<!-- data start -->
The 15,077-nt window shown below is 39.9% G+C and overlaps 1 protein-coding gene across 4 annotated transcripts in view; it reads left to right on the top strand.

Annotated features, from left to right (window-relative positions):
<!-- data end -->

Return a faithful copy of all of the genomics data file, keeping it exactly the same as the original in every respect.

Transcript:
The 15,077-nt window shown below is 39.9% G+C and overlaps 1 protein-coding gene across 4 annotated transcripts in view; it reads left to right on the top strand.

Annotated features, from left to right (window-relative positions):